Undercover by Gerard Brennan.
I’m not a crime-thriller sort of reader and find them to be generally fairly formulaic; but having devoured Gerard Brennan’s ‘Wee Rockets’ and ‘Wee Danny’ back to back, I picked up Undercover, confident that Brennan’s writing would see me through.
Pacey, smart and entirely driven by Brennan’s skilful narrative style and insightful characterisation, Undercover has more heart than a butcher’s window and the makings of a great series of novels in its main Character, Cormac Kelly.
Harbouring none of the clichéd mannerisms, foibles or ghosts of his pulp-noir peers, Kelly (whilst engaging and very much the focus of the story) is used (wisely) sparingly at times by Brenan, who carefully switches narrative perspective and allows his story’s ‘victims’ to come to the fore. This allows the potentially minor characters to show all their own strengths and weaknesses and truly affect the outcome of the relentless tale. Each is given time to develop and show their courage and cowardice, fears and strengths; and drive Kelly through the narrative.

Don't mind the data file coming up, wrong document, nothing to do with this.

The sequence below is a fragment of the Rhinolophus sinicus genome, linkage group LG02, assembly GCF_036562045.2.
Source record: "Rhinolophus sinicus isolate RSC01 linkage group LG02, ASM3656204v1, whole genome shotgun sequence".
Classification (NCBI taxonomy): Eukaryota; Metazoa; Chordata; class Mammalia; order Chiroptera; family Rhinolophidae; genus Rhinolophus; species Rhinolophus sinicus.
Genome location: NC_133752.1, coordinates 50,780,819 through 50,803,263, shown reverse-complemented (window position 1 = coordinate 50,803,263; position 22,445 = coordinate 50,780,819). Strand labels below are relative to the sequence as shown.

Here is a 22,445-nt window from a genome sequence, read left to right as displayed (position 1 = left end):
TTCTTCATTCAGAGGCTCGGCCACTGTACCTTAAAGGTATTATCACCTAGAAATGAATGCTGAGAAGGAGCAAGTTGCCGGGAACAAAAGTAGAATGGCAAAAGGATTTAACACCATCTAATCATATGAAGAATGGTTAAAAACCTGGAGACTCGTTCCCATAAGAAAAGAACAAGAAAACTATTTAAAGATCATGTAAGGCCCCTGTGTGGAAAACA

Lydia, Rory, and young Mattie are all given central roles in the story and fully-fleshed characters. The ‘supporting cast’ are very much driving Kelly through their world, rather than being utilized as mechanisms for placing Kelly in various perils. I found this refreshing.
I’m a convert to Brennan’s style of crime novel and can’t recommend this book highly enough.
Undercover is published by Blasted Heath.